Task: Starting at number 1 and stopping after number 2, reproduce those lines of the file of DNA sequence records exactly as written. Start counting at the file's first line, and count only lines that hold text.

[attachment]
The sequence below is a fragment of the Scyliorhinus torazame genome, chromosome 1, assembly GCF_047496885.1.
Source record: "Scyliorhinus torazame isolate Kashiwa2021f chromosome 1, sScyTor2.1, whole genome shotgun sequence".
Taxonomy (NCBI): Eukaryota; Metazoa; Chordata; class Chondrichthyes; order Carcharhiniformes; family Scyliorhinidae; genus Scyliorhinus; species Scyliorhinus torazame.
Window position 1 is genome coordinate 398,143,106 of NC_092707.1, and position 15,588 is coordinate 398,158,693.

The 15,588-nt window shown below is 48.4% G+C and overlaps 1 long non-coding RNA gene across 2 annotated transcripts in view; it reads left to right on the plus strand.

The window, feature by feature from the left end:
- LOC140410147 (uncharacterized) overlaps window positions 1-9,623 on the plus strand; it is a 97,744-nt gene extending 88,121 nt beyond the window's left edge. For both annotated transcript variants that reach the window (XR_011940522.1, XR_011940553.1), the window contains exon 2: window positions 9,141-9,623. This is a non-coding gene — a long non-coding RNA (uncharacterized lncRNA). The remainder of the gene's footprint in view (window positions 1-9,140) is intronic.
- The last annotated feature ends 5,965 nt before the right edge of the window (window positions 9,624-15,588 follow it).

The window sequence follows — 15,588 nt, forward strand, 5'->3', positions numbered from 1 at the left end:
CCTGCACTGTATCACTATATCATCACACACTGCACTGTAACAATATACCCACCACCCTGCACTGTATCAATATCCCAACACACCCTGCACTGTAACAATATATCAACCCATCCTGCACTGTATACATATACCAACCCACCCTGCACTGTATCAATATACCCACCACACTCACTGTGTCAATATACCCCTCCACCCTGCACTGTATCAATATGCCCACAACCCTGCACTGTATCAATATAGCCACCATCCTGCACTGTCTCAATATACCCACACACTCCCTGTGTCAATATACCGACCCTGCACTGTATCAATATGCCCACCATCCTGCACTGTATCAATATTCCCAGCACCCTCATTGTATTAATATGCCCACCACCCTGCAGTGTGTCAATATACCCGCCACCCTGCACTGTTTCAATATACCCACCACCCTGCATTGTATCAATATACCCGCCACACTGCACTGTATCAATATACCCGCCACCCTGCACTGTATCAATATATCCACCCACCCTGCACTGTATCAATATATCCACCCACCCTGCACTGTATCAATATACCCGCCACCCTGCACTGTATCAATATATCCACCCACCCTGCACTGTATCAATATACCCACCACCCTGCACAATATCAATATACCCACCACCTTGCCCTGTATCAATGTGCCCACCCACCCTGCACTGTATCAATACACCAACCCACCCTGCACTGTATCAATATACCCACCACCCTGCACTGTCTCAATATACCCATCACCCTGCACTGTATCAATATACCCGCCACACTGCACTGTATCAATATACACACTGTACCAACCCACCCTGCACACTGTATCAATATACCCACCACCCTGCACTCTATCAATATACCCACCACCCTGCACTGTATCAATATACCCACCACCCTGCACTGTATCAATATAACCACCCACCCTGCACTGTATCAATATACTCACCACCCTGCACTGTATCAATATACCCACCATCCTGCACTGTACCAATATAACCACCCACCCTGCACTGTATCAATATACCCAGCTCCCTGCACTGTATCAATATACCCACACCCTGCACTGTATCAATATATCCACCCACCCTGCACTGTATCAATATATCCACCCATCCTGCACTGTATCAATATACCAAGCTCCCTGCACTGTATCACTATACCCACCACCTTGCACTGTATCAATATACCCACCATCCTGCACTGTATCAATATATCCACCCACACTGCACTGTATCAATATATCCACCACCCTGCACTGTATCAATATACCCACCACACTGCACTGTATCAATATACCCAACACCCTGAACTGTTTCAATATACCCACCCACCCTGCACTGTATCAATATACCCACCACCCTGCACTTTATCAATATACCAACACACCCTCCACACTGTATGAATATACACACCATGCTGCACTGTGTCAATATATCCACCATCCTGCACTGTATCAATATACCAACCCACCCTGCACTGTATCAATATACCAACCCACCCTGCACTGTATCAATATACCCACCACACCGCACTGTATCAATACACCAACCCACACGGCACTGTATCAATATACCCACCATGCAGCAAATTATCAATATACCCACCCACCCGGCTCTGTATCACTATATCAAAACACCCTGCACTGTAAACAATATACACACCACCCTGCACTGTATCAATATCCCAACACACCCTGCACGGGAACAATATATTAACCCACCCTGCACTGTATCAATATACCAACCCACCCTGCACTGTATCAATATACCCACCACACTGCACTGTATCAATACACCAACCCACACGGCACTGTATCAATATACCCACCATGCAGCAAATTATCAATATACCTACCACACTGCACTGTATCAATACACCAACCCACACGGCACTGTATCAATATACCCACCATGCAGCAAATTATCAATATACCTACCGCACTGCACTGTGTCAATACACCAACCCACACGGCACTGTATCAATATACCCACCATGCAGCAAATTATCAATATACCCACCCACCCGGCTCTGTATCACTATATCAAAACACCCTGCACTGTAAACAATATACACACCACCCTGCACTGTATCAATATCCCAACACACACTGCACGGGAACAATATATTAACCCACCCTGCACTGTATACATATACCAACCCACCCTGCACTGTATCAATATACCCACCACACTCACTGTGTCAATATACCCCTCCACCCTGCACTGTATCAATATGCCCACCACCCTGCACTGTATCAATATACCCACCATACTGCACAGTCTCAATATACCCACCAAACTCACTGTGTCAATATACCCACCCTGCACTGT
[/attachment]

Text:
The sequence below is a fragment of the Scyliorhinus torazame genome, chromosome 1, assembly GCF_047496885.1.
Source record: "Scyliorhinus torazame isolate Kashiwa2021f chromosome 1, sScyTor2.1, whole genome shotgun sequence".